We even had our own airport. Originally just a dirt strip where small craft could land, it was now a long tarmac runway, complete with landing lights, a hangar and an arrival and departure building. “Air Rajneesh” (Motto: “There is only one sky to fly in!”) was flying to Portland on a regular schedule with its two seasoned DC 10s, and on the flights a couple of cute teenage mas were serving refreshments as stewardesses. A few times, I flew back to the Ranch from Portland after having done a week of security at the Hotel Rajneesh, and, looking down onto our city, was amazed how small it really was, compared to that big world outside.
On another front, though, trouble was brewing, and soon the shit was going to hit the fan, big time. The number of lawsuits we were engaged in had been growing steadily during the years. Government institutions, private persons and seemingly everybody else in Oregon were suing against us, for a multitude of reasons, and by mid-1985 we were involved in dozens of court cases. In May 1985 I joined Rajneesh Legal Services (“RLS”) as a paralegal, and there were more than 200 of us working there, taking care of the load.
A grand jury that had convened in Portland had been busy for a while, and by September it seemed imminent that they were coming down with some indictments. Obviously in anticipation of several arrests, Sheela and about 20 people of her “inner circle” packed their bags and left the Ranch for Germany on September 14. The commune was in shock. And the shocks continued as by and by a whole ton of stories came out about activities they had been engaged in behind our backs, activities not only directed against institutions and persons in the “outside world”, but also against us. They clearly had misused the authority that had been entrusted to them. This definitely increased the energy level in the commune. We had called in the FBI and were investigating together with their agents (some of the alleged crimes were “federal” crimes, for instance wiretapping, besides arson and attempted murder and more), and on top of all that the Oregon National Guard had been mobilized, ready to invade should that be necessary. The pressure was becoming very intense.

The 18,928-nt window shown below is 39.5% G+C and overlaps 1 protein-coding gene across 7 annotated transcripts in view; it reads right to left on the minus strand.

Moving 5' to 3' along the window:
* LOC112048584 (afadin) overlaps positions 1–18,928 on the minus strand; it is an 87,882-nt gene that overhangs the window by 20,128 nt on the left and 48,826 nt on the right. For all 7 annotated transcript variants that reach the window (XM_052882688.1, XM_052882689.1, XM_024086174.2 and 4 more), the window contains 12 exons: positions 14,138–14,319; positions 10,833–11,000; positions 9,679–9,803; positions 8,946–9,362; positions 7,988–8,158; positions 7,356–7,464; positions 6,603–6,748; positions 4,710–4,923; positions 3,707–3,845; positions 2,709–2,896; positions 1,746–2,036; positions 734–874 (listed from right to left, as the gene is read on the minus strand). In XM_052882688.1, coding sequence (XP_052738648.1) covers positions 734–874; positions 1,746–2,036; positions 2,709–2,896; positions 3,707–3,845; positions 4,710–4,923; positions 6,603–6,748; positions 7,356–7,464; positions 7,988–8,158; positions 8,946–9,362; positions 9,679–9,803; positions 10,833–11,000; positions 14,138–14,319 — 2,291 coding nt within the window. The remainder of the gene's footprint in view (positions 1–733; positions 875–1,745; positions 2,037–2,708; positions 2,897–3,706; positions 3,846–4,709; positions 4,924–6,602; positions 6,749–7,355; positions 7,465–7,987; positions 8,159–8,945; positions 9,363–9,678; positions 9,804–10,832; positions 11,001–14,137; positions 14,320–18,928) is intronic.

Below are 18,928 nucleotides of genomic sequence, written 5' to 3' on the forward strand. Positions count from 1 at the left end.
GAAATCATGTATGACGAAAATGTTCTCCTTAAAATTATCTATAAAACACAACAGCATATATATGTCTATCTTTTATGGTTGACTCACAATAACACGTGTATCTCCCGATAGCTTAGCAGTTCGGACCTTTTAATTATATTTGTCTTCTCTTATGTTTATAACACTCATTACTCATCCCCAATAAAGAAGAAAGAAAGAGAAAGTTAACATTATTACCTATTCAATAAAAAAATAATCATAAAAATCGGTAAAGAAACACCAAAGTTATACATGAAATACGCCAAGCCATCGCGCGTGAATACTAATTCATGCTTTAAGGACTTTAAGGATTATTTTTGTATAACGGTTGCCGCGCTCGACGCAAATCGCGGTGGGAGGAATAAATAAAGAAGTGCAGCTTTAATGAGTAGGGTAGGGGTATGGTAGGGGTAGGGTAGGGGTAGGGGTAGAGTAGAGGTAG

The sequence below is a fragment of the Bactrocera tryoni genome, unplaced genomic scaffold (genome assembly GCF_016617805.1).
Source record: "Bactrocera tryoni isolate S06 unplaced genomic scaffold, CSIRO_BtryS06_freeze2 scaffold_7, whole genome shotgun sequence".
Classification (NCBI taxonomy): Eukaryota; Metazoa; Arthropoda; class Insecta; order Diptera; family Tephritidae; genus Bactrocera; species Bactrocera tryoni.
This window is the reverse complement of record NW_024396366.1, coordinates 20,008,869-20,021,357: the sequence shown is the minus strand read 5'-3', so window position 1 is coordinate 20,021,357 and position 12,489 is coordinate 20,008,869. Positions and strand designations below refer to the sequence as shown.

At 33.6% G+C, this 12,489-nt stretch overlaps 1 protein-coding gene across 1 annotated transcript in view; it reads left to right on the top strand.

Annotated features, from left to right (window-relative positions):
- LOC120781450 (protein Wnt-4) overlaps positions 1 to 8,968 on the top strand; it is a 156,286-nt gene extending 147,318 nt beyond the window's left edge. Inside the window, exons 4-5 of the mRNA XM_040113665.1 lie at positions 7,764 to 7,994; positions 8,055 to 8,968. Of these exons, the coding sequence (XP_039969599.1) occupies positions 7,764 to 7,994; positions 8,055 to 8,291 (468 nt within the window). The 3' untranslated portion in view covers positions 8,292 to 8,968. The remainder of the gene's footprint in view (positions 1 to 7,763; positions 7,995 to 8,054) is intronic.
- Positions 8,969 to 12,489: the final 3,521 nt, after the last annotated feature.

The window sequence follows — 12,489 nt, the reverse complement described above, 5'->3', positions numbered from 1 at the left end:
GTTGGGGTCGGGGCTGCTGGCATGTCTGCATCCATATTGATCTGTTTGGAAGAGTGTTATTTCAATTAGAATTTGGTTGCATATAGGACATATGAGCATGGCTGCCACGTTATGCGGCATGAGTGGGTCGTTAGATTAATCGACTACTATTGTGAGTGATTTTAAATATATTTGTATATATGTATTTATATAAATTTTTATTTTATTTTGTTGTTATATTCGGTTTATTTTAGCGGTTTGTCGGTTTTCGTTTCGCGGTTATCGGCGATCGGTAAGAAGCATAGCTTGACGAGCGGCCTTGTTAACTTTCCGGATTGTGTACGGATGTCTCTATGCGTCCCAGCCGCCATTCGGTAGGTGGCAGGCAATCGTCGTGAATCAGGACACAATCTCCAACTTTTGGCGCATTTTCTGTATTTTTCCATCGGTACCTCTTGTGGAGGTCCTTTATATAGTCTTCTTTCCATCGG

Yet, we still had each other. I have to admit that at some point I started to wobble a bit, only to be told by a friend, “Hey, Bo, now’s the time where you can show whether you’re really a meditator or not!” Quite true. And above all, it was Osho, who stood up for his commune, who’s tireless support prevented things from turning into chaos.
In the end, however, the City of Rajneeshpuram did not survive. The forces against us that wanted the commune destroyed were too formidable, and they included people in the highest levels of the Reagan administration (among them was the Attorney General at the time, Ed Meese). Their assessment that our weakest spot was Osho’s immigration status proved to be correct, and eventually he had no choice but to leave the country. On November 14, 1985, we all saw him off at the Ranch airport. After a brief court hearing in Portland, he flew on to Delhi, India. It soon became clear to us that without him present we were not going to be able to continue, and that we had to close down. And, considering what happened in Waco, Texas, a few years later, we had been relatively lucky that things turned out the way they did.